Belarusian President Alexander Lukashenko was set for an overwhelming victory in a presidential election on Sunday, an official exit poll said, after a political newcomer mounted a historic challenge to the strongman leader.

The exit poll for state television gave Lukashenko 79.7% of the vote, with main challenger Svetlana Tikhanovskaya coming second with 6.8%.

The opposition had said it expected the results to be rigged and some were already calling for protests on Sunday night. 

The atmosphere in the capital Minsk was tense, with police and special forces on the streets and a Soviet-era protest song blasting from car radios and flats.

Huge queues had formed outside polling stations in the capital Minsk and other cities before voting ended at 8:00 pm local time (1700 GMT), after Tikhanovskaya urged her supporters to vote late to give authorities less chance to falsify the election.

Central Election Commission chief Lidia Yermoshina, who had denounced the queues as an “organised provocation”, said most polling stations had closed as planned but that voting would be extended at some to allow waiting voters to cast their ballots.

“I hope that the vote will also end without any problems” at these stations, she said on public television.

The first official results were expected in the evening, and the opposition said it would keep an alternative count. 

Lukashenko, who has been in power since 1994 and is seeking a sixth term, has warned the opposition he is not planning to give up his “beloved” Belarus and security was dramatically tightened in the capital on Sunday. 

Columns of military vehicles were seen on roads into Minsk, police carrying machine guns checked vehicles entering the city and government buildings were cordoned off.

Tikhanovskaya, a 37-year-old English teacher by training and stay-at-home mother, has emerged as the symbol of the ex-Soviet country’s new protest movement against Lukashenko’s rule. 

She decided to run for president after the authorities jailed her husband, popular blogger Sergei Tikhanovsky, and barred him from running. 

“I want honest elections,” she told cheering supporters outside a polling station in Minsk after a gruelling campaign that saw her draw massive crowds throughout the country.

White bracelets

At polling stations, many wore white bracelets that have become a symbol of the opposition. Tikhanovskaya wore one on each wrist. 

Casting his vote, Lukashenko vowed to maintain order, suggesting his opponents may be planning unrest.

“Nothing will get out of control, I guarantee you … whatever certain people have planned,” the strongman said.

Political observers predicted Lukashenko would rig the vote in the absence of international observers. He won over 83% at previous polls in 2015.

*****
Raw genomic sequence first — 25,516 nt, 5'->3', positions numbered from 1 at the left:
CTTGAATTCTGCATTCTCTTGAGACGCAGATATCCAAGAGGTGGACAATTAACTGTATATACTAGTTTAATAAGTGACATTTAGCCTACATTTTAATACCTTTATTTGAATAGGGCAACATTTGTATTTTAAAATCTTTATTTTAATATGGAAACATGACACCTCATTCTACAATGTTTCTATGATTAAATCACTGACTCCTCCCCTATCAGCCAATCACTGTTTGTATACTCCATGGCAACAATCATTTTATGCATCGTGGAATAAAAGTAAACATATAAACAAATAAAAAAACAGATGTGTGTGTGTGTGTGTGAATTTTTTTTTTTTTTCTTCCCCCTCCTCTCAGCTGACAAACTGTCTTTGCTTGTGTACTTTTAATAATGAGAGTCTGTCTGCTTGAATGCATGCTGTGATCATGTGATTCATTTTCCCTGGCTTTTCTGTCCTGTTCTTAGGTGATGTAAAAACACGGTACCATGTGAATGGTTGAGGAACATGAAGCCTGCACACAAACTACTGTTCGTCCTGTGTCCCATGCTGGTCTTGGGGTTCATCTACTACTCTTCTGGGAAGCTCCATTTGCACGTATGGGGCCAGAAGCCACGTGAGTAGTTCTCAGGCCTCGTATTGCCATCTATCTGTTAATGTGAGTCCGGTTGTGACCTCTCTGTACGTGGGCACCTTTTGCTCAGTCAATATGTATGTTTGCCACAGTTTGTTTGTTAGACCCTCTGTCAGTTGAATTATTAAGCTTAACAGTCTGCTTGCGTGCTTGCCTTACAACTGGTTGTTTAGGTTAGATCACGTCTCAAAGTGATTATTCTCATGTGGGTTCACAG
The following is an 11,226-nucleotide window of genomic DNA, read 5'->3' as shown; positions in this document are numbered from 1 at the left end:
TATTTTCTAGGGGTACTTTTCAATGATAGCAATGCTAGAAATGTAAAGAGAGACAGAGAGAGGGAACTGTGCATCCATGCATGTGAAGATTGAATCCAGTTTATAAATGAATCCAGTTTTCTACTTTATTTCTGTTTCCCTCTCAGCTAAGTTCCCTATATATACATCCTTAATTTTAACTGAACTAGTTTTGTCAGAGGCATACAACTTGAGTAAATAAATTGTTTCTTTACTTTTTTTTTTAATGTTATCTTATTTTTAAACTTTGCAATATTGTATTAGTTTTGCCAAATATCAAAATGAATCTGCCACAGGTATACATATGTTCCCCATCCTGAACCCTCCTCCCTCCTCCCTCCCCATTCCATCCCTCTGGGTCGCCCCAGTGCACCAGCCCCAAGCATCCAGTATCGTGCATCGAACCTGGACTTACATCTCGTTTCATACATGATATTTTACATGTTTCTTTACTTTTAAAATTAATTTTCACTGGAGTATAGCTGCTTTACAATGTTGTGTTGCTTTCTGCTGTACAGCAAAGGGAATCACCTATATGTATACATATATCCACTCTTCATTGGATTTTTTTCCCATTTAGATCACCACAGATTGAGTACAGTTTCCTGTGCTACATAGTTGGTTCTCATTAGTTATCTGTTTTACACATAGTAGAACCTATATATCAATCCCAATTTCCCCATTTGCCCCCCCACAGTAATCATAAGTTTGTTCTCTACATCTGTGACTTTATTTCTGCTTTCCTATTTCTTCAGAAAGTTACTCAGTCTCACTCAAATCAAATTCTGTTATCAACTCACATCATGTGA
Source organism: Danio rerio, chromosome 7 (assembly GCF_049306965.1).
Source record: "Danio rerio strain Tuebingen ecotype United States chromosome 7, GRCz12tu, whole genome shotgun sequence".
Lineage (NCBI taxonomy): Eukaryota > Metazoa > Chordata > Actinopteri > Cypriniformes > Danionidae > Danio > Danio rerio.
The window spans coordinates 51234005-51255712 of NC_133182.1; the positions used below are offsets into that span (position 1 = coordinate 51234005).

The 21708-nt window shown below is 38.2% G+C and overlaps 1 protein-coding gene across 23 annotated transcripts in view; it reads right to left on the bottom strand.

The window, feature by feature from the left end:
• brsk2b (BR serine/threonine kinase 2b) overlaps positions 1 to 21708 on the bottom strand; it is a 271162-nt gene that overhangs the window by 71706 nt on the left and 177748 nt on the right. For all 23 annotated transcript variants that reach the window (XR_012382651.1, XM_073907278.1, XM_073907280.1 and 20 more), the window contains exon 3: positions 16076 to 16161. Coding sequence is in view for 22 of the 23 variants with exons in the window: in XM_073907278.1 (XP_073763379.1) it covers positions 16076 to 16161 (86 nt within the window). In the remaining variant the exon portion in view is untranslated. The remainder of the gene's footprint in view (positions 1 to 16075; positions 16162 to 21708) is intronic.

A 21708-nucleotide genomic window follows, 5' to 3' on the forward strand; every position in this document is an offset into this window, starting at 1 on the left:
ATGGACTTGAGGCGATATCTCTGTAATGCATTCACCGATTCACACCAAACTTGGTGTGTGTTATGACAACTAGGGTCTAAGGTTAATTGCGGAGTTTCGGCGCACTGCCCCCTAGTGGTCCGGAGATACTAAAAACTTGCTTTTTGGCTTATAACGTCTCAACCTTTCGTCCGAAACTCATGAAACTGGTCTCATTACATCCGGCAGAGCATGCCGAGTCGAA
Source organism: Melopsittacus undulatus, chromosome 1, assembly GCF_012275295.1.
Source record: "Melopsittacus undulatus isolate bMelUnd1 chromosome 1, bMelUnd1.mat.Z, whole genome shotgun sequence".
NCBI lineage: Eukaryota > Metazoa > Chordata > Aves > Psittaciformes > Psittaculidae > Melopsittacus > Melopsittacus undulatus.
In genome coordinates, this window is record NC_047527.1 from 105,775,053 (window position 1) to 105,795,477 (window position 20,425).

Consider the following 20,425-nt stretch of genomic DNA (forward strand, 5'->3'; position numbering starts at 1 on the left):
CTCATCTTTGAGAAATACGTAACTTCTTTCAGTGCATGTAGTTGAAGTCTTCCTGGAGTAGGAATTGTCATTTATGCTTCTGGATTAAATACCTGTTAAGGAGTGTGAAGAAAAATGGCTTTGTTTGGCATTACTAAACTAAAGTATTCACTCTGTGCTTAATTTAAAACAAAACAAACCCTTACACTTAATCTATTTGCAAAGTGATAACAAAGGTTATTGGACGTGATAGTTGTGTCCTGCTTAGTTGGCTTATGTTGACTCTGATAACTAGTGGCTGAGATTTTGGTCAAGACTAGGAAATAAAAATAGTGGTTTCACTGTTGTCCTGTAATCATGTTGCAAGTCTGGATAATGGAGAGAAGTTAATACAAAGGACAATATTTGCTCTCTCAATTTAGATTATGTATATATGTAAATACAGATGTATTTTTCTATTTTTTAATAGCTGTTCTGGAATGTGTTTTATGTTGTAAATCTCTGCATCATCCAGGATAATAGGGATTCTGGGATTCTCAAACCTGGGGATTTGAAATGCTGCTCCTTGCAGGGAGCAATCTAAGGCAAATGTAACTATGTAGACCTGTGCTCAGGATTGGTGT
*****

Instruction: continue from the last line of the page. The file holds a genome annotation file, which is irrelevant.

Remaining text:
A record 41.7% of voters took part in early voting that began Tuesday, the central electoral commission said. 

Official turnout stood at 79% at 6:00 pm local time.

Many Belarusians said 65-year-old Lukashenko’s time was up.

“I hope something will change,” said Vadim Svichkarev, a 49-year-old security guard. “It’s very hard to be stuck in the same position for 26 years.”

‘Lukashenko’s ruthlessness’  

Tikhanovskaya’s campaign office said Sunday that one of her key allies, Veronika Tsepkalo, had left for Russia out of concern for her safety.

Tsepkalo, whose ex-diplomat husband Valery Tsepkalo was barred from standing, and Maria Kolesnikova, campaign chief of ex-banker Viktor Babaryko who was also dropped from the polls and is in jail, joined forces with Tikhanovskaya to mount the campaign.

Photographs of the three standing together and making their signature gestures —Tikhanovskaya’s punched fist, Kolesnikova’s fingers in a heart shape and Tsepkalo’s victory sign — have become an emblem of the opposition.

Nigel Gould-Davies, a former British ambassador to Belarus, said there was no doubt the polls would be falsified.

“The question is what happens then,” Gould-Davies, a senior fellow at the International Institute for Strategic Studies, told AFP.

In the past Lukashenko has crushed protests with riot police and hefty jail terms, prompting Western sanctions.

“Given Lukashenko’s ruthlessness, anyone who is concerned about Belarus will worry, will fear for the Belarusian people in the days ahead.”

Police detained journalists and Belarusians reported problems with accessing websites of independent media on election day.

Lukashenko has sought to galvanise support by warning of outside threats and raising the spectre of violent mobs.

Belarus has detained 33 Russians, describing them as mercenaries sent to destabilise the vote.

The detentions sparked a political crisis with ally Russia. Moscow urged the men’s release and President Vladimir Putin told Lukashenko he wants Belarus to stay “stable.”